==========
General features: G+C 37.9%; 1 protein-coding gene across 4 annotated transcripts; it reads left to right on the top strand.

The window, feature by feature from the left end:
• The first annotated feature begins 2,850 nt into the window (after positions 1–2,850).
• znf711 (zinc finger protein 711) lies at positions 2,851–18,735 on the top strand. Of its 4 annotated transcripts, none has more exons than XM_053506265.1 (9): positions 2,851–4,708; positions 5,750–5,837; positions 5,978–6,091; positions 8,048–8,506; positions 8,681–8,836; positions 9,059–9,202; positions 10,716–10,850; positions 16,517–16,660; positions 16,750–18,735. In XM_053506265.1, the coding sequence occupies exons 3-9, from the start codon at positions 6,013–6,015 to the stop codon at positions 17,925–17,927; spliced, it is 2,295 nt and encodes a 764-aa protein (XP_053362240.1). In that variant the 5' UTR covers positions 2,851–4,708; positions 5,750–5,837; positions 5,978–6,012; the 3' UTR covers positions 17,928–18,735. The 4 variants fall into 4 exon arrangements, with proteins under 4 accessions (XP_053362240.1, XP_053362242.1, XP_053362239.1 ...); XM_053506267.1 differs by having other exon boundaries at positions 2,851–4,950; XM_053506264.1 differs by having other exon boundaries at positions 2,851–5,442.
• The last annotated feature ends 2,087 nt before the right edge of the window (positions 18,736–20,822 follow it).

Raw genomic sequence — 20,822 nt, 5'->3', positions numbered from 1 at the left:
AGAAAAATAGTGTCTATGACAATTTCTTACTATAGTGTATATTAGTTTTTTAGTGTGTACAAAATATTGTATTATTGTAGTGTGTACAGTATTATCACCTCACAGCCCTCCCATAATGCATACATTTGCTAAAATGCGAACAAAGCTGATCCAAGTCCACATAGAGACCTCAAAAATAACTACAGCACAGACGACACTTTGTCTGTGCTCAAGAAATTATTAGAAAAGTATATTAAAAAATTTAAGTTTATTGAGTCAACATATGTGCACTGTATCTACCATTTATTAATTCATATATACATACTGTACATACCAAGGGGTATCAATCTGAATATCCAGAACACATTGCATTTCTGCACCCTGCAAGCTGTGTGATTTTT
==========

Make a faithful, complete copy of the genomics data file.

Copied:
General features: G+C 37.9%; 1 protein-coding gene across 4 annotated transcripts; it reads left to right on the top strand.

The window, feature by feature from the left end:
• The first annotated feature begins 2,850 nt into the window (after positions 1–2,850).
• znf711 (zinc finger protein 711) lies at positions 2,851–18,735 on the top strand. Of its 4 annotated transcripts, none has more exons than XM_053506265.1 (9): positions 2,851–4,708; positions 5,750–5,837; positions 5,978–6,091; positions 8,048–8,506; positions 8,681–8,836; positions 9,059–9,202; positions 10,716–10,850; positions 16,517–16,660; positions 16,750–18,735. In XM_053506265.1, the coding sequence occupies exons 3-9, from the start codon at positions 6,013–6,015 to the stop codon at positions 17,925–17,927; spliced, it is 2,295 nt and encodes a 764-aa protein (XP_053362240.1). In that variant the 5' UTR covers positions 2,851–4,708; positions 5,750–5,837; positions 5,978–6,012; the 3' UTR covers positions 17,928–18,735. The 4 variants fall into 4 exon arrangements, with proteins under 4 accessions (XP_053362240.1, XP_053362242.1, XP_053362239.1 ...); XM_053506267.1 differs by having other exon boundaries at positions 2,851–4,950; XM_053506264.1 differs by having other exon boundaries at positions 2,851–5,442.
• The last annotated feature ends 2,087 nt before the right edge of the window (positions 18,736–20,822 follow it).

Raw genomic sequence — 20,822 nt, 5'->3', positions numbered from 1 at the left:
AGAAAAATAGTGTCTATGACAATTTCTTACTATAGTGTATATTAGTTTTTTAGTGTGTACAAAATATTGTATTATTGTAGTGTGTACAGTATTATCACCTCACAGCCCTCCCATAATGCATACATTTGCTAAAATGCGAACAAAGCTGATCCAAGTCCACATAGAGACCTCAAAAATAACTACAGCACAGACGACACTTTGTCTGTGCTCAAGAAATTATTAGAAAAGTATATTAAAAAATTTAAGTTTATTGAGTCAACATATGTGCACTGTATCTACCATTTATTAATTCATATATACATACTGTACATACCAAGGGGTATCAATCTGAATATCCAGAACACATTGCATTTCTGCACCCTGCAAGCTGTGTGATTTTT